“I want you to connect with me through sharing and understanding the concept of dry mouthedness.”
It should be easy to seal an envelope, but those who suffer from a condition called xerostomia, or “dry mouth,” usually have to reach for some tape instead. It may not sound traumatic, but it’s a bigger nuisance than you might realize.
And even though we poke fun through movie quotes and sarcasm, dry mouth can not only hinder your enjoyment of food, but affect the health of your teeth.
Heavy plaque and food accumulations tend to occur with this condition, which can lead to tooth decay and gum disease. Saliva is the body’s self-cleansing mechanism. It helps remove food, debris, and plaque from the tooth surfaces, protecting you from oral diseases. It cleans your teeth and neutralizes acids, which prevents tooth decay. People who have dry mouth are very susceptible to cavities, especially on the roots of their teeth.
What Causes Dry Mouth?
There are a number of known causes of dry mouth. It can be part of the normal aging process, caused by medication or the result of cancer therapy, nerve damage or other health conditions. Smoking and chewing tobacco can contribute as well. Symptoms include: difficulty speaking or swallowing, a burning sensation on your tongue, an altered sense of taste, sores or split skin at the corners of your mouth, bad breath and increased plaque or tooth decay.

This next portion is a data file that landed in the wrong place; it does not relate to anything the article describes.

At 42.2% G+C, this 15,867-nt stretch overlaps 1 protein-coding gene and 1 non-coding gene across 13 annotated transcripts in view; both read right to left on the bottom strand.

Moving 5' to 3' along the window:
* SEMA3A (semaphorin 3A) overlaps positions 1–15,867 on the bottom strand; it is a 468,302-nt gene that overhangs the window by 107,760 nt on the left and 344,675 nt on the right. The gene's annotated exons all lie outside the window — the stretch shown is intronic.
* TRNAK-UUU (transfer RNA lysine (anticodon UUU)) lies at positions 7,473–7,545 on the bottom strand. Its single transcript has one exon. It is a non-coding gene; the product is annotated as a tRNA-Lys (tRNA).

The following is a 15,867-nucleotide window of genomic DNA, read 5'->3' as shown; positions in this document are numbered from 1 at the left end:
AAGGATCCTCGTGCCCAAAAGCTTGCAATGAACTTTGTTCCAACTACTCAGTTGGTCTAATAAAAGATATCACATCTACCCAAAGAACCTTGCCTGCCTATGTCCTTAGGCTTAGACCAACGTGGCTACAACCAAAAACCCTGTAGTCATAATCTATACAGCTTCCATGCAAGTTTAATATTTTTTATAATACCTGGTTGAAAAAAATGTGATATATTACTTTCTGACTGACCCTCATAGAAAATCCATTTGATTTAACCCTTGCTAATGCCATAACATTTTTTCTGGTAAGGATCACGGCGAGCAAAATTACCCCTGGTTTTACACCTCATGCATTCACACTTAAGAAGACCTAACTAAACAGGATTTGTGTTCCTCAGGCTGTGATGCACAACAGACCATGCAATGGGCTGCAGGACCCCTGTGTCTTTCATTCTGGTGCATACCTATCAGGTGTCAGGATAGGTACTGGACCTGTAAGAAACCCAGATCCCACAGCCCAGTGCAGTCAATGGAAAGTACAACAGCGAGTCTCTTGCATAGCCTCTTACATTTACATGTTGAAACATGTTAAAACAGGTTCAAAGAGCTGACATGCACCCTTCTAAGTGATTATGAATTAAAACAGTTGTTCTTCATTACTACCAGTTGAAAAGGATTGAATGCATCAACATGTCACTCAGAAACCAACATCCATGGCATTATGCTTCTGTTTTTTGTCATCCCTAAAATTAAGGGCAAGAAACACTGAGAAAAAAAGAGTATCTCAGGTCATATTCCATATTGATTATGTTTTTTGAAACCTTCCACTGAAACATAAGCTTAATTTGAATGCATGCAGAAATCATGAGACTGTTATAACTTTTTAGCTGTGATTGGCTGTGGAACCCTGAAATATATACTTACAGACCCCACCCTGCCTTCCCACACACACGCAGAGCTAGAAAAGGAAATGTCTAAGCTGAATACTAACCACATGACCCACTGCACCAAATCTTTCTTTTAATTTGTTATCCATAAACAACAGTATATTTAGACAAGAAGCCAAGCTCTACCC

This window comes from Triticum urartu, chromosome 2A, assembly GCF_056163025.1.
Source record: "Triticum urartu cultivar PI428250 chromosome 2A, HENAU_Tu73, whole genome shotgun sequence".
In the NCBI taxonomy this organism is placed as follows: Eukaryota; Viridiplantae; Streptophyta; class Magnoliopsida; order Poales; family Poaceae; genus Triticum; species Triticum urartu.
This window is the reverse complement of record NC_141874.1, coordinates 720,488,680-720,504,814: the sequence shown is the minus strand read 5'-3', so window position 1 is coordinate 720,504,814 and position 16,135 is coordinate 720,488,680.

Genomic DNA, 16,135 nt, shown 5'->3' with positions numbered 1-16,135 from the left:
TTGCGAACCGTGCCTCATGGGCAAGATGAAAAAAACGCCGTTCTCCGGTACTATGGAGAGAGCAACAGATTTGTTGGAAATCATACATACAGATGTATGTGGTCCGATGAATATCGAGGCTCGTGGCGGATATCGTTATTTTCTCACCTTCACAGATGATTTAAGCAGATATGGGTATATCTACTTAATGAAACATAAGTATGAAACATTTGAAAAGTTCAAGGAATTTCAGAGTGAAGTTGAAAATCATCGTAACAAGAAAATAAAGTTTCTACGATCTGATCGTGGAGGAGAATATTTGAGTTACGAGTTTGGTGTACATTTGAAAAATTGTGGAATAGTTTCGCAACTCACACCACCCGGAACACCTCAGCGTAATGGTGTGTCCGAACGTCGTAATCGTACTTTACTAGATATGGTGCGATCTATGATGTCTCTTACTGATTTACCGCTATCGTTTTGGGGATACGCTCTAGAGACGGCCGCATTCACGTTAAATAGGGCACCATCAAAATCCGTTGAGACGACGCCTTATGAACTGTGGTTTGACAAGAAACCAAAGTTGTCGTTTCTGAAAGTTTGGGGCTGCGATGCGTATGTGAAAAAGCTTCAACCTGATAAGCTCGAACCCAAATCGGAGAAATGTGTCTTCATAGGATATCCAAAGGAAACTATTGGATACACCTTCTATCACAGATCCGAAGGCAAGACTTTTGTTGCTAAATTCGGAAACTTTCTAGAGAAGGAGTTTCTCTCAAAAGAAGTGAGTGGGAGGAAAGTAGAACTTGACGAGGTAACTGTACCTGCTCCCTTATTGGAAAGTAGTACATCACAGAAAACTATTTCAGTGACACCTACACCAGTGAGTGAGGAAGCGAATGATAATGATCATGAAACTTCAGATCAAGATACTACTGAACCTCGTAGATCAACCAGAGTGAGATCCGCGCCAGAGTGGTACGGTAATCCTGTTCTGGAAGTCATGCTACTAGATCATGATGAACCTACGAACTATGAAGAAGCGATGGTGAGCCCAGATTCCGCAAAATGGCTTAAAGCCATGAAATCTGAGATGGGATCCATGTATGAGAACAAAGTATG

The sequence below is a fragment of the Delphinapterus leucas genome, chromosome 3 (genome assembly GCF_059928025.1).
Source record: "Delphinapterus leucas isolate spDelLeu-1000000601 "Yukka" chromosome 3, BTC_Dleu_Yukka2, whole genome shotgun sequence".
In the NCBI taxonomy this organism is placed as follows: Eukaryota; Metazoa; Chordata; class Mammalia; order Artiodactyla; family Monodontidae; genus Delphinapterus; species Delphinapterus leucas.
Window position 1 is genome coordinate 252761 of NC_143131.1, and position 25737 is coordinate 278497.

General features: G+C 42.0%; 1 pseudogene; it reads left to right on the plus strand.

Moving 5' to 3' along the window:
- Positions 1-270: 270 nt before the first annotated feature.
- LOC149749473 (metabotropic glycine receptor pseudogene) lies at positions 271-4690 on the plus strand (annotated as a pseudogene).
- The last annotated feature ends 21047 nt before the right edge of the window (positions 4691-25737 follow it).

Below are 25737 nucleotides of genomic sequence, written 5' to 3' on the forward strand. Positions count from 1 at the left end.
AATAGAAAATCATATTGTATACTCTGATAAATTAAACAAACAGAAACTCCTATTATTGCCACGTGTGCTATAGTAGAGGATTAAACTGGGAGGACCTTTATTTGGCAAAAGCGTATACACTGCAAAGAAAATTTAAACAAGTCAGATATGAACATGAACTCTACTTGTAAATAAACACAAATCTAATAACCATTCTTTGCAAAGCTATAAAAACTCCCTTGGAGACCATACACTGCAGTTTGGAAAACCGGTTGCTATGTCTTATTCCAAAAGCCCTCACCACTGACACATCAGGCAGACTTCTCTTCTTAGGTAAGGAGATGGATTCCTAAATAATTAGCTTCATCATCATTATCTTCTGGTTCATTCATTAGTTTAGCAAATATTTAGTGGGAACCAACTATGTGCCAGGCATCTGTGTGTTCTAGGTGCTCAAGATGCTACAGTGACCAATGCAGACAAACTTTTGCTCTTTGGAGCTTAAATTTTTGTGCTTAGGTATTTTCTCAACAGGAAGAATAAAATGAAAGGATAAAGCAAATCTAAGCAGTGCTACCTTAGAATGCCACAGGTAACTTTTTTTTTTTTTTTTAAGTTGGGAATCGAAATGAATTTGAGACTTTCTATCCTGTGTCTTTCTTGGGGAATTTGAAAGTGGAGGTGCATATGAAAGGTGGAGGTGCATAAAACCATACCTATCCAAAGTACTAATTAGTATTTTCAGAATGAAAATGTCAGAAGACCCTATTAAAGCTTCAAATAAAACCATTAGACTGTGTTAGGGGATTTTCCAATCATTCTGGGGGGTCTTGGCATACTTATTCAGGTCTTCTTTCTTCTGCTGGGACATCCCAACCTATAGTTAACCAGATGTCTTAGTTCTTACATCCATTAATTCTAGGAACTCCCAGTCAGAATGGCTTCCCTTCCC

What Can I Do about It?
If you feel you’re suffering from dry mouth, see a doctor for diagnosis. If a physician believes medication is to blame, he or she may adjust your dosage. You might also be prescribed something to stimulate saliva production. If the cause of the problem can’t be resolved, there are a few things you can do to make life easier. Try to get your saliva flowing by sucking on sugar-free hard candy or chewing sugar-free gum. To protect your teeth, brush with a fluoride toothpaste. It’s a good idea to schedule a dental appointment as well. A prescription toothpaste or brush-on fluoride gel may be in order.
Additional self-care includes:
– Sipping plenty of water throughout the day
– Over-the-counter saliva substitutes
– Breathing through your nose instead of your mouth
– Using a humidifier at night
– If you use tobacco, kick the habit!
Source: Internet Dental Alliance, Inc.
 Dialogue from the movie, “White Men Can’t Jump” (1992) – read The Washington Post review here: http://www.washingtonpost.com/wp-srv/style/longterm/movies/videos/whitemencantjumprhinson_a0a756.htm